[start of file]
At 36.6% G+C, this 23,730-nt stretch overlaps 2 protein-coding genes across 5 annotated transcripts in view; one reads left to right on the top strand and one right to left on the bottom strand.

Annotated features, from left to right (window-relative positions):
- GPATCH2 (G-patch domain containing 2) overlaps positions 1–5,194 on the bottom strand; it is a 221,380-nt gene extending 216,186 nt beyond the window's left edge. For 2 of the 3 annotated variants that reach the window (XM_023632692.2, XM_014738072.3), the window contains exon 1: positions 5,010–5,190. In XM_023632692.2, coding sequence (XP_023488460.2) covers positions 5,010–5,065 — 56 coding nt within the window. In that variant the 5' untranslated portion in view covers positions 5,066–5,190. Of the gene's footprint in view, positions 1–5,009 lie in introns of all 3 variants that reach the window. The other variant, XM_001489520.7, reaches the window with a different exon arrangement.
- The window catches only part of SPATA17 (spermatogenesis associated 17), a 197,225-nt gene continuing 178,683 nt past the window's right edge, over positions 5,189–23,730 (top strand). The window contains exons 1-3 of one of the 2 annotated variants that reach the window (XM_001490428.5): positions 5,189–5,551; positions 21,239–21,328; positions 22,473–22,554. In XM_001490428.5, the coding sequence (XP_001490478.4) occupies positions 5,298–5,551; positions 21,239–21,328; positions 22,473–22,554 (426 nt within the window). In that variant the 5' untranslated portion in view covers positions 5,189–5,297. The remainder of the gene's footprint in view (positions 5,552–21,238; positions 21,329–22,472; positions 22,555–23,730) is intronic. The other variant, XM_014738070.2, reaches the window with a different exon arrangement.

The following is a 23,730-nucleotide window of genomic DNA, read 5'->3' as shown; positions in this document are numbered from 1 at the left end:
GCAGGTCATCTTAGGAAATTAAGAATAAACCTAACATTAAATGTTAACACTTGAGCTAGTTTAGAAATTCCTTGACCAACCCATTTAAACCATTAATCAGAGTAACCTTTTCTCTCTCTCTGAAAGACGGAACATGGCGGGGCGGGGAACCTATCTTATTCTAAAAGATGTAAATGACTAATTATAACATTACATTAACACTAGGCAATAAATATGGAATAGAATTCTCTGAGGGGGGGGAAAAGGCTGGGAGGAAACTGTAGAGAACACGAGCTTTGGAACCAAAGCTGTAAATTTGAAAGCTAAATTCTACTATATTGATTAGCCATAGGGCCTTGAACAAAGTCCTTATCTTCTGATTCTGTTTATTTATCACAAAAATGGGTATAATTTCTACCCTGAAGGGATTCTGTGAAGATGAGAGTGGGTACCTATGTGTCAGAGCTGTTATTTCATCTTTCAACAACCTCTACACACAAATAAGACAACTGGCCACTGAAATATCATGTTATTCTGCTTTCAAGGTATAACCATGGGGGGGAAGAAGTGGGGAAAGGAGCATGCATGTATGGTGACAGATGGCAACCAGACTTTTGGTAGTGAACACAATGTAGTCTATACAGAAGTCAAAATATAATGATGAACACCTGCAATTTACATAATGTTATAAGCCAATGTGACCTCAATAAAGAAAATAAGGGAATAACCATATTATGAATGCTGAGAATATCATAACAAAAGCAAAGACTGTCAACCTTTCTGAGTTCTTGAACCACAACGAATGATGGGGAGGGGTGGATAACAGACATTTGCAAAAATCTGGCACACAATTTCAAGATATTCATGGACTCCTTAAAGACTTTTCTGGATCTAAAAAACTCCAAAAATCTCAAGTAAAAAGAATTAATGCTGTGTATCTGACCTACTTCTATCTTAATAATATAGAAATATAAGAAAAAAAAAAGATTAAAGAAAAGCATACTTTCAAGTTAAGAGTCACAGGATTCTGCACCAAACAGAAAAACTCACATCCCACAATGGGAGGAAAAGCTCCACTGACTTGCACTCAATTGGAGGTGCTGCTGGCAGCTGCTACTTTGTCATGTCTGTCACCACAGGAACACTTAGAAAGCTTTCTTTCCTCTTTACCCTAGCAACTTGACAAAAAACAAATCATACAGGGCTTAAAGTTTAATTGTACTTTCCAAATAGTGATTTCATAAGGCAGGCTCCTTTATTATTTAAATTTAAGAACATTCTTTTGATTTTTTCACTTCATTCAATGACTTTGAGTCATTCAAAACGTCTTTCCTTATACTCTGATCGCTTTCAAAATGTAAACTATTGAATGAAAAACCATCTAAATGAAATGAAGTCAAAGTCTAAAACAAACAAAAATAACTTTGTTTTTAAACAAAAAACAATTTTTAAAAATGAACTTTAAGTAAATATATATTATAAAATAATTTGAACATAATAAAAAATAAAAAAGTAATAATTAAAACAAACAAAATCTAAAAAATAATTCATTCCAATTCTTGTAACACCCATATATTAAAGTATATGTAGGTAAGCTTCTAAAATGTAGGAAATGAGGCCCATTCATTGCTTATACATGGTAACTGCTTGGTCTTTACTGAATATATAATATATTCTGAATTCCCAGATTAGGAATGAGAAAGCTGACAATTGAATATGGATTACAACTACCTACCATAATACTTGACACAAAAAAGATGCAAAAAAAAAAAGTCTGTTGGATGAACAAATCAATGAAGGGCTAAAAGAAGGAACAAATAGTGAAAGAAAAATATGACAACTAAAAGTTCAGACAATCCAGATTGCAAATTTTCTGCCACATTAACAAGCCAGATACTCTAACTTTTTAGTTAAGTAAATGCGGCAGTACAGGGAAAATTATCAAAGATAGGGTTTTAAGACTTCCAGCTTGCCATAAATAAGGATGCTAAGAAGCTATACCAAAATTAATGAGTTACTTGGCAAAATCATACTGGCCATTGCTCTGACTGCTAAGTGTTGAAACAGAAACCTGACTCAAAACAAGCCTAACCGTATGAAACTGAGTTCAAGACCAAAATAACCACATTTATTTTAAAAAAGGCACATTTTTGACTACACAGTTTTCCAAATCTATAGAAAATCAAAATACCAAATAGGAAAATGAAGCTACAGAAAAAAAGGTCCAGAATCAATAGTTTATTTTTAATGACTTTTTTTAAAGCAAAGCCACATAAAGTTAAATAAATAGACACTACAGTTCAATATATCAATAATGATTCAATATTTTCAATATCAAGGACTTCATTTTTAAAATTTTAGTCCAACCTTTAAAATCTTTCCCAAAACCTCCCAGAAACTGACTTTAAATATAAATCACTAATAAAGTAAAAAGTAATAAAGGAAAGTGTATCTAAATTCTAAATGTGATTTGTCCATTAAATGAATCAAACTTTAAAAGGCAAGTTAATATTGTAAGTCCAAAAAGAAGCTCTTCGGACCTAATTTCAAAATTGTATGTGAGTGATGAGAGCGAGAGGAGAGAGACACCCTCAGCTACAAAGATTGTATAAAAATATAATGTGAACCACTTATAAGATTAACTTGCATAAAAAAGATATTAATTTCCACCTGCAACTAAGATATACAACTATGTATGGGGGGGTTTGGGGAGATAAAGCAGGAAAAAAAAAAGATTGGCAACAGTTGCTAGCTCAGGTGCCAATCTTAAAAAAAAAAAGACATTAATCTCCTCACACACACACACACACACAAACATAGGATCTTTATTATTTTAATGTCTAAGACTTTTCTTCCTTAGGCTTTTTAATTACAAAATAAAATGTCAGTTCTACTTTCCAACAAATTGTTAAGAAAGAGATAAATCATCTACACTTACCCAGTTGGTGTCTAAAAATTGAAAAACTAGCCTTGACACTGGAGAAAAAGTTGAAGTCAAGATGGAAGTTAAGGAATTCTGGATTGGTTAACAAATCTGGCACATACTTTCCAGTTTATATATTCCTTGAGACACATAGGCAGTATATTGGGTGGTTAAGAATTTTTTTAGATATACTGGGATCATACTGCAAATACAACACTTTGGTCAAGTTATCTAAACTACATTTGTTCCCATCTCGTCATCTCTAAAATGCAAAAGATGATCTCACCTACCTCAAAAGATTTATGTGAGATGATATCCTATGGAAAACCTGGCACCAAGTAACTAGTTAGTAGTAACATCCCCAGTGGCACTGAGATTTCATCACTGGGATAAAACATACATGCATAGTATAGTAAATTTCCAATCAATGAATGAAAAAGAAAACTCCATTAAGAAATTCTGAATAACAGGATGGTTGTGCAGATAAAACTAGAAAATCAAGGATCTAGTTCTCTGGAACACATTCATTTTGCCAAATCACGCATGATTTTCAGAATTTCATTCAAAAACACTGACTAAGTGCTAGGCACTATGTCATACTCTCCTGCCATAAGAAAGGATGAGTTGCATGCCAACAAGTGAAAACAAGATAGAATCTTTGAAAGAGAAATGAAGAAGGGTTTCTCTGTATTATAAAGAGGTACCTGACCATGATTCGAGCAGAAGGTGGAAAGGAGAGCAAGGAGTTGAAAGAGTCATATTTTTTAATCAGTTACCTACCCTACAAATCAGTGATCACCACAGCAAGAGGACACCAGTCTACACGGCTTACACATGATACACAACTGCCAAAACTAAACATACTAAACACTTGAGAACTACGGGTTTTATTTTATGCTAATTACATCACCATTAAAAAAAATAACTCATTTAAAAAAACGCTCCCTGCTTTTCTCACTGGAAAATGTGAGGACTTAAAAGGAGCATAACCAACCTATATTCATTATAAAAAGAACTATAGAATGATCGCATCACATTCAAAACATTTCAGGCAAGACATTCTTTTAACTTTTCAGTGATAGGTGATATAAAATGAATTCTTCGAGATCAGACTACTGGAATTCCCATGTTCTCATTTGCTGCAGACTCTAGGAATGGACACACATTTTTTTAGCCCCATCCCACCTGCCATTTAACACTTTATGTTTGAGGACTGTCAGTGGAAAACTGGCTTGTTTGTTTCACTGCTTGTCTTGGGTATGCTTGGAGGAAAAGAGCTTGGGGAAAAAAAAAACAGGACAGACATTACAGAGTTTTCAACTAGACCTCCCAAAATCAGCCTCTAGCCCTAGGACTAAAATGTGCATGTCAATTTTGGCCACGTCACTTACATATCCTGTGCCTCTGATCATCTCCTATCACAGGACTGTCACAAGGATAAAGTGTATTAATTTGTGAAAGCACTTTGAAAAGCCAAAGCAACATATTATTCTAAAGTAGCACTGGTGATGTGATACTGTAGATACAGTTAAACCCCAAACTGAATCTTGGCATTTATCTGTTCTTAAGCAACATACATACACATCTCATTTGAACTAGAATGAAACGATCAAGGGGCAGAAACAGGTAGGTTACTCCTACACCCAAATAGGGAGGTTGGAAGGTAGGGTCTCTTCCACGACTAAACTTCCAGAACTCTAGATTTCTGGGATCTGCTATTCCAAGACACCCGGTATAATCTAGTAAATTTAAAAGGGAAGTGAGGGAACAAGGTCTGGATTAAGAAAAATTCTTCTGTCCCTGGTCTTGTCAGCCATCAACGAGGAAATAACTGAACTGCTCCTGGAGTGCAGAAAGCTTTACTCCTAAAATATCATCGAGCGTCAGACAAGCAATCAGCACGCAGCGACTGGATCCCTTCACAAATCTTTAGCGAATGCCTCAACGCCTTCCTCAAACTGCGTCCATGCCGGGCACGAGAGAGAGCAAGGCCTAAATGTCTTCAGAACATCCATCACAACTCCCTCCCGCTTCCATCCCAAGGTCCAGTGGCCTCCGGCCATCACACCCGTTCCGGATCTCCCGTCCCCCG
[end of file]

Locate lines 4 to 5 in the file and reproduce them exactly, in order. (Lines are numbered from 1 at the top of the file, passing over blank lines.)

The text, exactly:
- The window catches only part of SPATA17 (spermatogenesis associated 17), a 197,225-nt gene continuing 178,683 nt past the window's right edge, over positions 5,189–23,730 (top strand). The window contains exons 1-3 of one of the 2 annotated variants that reach the window (XM_001490428.5): positions 5,189–5,551; positions 21,239–21,328; positions 22,473–22,554. In XM_001490428.5, the coding sequence (XP_001490478.4) occupies positions 5,298–5,551; positions 21,239–21,328; positions 22,473–22,554 (426 nt within the window). In that variant the 5' untranslated portion in view covers positions 5,189–5,297. The remainder of the gene's footprint in view (positions 5,552–21,238; positions 21,329–22,472; positions 22,555–23,730) is intronic. The other variant, XM_014738070.2, reaches the window with a different exon arrangement.

The following is a 23,730-nucleotide window of genomic DNA, read 5'->3' as shown; positions in this document are numbered from 1 at the left end: